SSE #148 The Importance of Vitamin D for Athletes
Enette Larson-Meyer
(1) Vitamin D plays an important role in an athlete’s health, training and performance.
(2) Vitamin D status should be assessed as part of a routine nutritional assessment. The blood 25(OH)D concentration is the best indicator of vitamin D status. A blood vitamin D concentration of >75 nmol/L but preferably >100 nmol/L should be maintained.
(3) “Suboptimal” vitamin D status is linked to increased risk for acute illness, inflammatory injury, stress fracture, muscle pain/weakness and suboptimal muscle performance. Athletes with a history of these issues may benefit from assessment of vitamin D status.
(4) Regular consumption of vitamin D-containing foods alone is not likely to maintain sufficient vitamin D status. Sensible sun exposure (5 to 30 min of exposure to arms, legs and back at close to solar noon several times a week), regular vitamin D supplementation (1,500-2,000 IU/day), or a combination of dietary intake, sun exposure and supplementation are required to achieve sufficient status.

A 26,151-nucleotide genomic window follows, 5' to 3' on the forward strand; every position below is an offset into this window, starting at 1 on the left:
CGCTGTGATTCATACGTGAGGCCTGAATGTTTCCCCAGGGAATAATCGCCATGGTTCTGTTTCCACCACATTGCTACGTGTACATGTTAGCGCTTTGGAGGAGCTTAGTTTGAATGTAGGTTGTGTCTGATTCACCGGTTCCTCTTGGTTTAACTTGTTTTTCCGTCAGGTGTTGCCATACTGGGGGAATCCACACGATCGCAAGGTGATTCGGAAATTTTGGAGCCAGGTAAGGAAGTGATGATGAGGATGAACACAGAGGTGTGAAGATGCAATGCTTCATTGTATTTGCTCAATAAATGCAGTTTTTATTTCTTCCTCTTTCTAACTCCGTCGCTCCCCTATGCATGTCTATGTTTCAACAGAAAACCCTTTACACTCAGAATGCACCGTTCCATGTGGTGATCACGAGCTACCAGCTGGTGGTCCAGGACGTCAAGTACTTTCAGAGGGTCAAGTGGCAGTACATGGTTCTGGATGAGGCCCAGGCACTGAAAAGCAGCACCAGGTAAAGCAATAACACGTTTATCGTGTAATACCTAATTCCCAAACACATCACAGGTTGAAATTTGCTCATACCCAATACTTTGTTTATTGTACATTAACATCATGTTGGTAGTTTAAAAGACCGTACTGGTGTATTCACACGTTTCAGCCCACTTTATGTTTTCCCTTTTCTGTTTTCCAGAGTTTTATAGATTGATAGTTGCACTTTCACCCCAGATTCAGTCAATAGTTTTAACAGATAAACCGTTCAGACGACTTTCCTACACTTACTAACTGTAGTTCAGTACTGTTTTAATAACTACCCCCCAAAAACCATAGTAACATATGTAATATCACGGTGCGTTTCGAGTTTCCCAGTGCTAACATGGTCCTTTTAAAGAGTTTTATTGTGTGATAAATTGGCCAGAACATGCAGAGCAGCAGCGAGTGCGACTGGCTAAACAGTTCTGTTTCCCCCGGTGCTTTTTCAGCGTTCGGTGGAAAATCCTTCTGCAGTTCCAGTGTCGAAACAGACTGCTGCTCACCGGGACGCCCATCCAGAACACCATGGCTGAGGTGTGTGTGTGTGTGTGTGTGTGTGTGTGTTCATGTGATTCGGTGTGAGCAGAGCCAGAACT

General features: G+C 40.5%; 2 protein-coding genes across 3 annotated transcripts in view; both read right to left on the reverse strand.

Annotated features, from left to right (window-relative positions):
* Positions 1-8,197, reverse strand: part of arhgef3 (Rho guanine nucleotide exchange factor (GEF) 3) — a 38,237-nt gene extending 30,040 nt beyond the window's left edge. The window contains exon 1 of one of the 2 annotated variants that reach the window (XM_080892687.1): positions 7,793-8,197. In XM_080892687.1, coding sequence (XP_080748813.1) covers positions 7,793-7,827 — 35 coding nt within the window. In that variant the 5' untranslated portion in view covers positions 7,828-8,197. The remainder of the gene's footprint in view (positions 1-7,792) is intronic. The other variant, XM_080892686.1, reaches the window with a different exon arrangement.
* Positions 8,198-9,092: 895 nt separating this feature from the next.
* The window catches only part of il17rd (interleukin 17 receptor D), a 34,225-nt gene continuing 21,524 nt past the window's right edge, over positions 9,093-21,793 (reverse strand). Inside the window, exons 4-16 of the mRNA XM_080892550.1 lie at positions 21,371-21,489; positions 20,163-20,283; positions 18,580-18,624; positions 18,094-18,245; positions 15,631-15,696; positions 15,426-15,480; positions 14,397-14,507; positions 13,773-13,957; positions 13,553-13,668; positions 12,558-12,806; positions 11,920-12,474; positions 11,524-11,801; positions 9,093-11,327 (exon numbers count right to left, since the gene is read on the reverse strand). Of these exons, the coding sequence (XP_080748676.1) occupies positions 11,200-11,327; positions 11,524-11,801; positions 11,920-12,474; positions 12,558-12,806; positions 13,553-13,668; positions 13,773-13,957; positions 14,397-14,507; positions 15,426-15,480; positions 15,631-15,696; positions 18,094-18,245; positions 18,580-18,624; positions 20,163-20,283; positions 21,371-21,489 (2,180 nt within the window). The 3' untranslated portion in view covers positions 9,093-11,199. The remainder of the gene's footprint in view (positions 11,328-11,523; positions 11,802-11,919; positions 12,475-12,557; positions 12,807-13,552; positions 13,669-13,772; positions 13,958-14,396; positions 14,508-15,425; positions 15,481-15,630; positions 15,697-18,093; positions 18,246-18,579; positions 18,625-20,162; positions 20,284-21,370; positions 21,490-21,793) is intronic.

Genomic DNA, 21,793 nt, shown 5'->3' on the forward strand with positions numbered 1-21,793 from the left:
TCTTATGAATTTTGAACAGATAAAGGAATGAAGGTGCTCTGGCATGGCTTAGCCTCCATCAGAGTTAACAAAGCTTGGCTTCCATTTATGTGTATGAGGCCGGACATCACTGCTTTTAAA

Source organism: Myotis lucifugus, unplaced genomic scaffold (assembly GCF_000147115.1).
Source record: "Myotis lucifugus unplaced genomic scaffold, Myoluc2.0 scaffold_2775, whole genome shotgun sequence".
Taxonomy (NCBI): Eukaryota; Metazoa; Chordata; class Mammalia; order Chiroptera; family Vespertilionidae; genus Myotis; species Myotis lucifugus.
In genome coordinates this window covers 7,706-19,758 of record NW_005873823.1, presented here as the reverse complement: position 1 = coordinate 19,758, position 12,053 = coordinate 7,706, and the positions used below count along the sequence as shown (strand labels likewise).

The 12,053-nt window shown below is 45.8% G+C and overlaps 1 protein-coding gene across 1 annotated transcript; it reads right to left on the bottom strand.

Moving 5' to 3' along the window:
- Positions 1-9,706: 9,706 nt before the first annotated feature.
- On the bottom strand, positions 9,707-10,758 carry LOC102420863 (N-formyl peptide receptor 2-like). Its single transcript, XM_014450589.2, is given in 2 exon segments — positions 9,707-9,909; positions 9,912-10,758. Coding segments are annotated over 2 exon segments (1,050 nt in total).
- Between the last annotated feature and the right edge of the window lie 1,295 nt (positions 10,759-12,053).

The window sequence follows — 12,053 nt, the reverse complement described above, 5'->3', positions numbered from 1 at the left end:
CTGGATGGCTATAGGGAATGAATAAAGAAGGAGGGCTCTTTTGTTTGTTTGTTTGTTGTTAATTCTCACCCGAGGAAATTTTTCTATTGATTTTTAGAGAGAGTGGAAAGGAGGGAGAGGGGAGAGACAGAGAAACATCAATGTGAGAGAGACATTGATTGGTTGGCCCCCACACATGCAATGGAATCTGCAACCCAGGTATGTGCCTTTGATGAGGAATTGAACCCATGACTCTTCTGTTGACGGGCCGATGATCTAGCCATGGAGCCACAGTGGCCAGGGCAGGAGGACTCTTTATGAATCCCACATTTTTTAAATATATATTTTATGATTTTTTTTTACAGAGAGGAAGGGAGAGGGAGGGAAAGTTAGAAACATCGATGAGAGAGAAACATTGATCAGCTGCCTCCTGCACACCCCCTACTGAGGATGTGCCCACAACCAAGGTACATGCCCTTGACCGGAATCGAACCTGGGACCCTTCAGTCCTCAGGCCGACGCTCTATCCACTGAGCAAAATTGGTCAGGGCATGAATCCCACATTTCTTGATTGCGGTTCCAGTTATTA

(5) In winter months, vitamin D supplementation is needed for athletes living at >35° north or south.
(1) Knowledge of blood vitamin D status in relation to season and the athletes’ training regimen may help athletes optimize performance and health.
(2) Vitamin D status may be achieved by sensible sun exposure (5 to 30 min of exposure depending on skin pigmentation (5 min for fair skinned and 30 min for dark skinned) to arms, legs and back at close to solar noon several times a week) and/or supplementation and dietary intake to provide at least 1,500 – 2,000 IU/day.
(3) Supplementation in winter is recommended for all athletes living/training at >35° north or south.
(4) Athletes who are unsure about status or who have a history of stress fracture, frequent illness, bone and joint injury, skeletal pain or weakness, or signs of overtraining should have their blood vitamin D status evaluated.
Vitamin D Measurement & Supplementation: What, When, Why & How? SSE #147
Graeme L. Close
(1) Vitamin D is associated with numerous important biological actions relevant to the athlete including regulating bone health, immune function, cell cycle and skeletal muscle homeostasis.
(2) Vitamin D deficiency has been linked to a number of adverse health outcomes.
(3) Athletic populations show markedly poor vitamin D concentrations, particularly during the winter months.
(4) Vitamin D deficiency is reversible through oral vitamin D supplementation and safe sun exposure.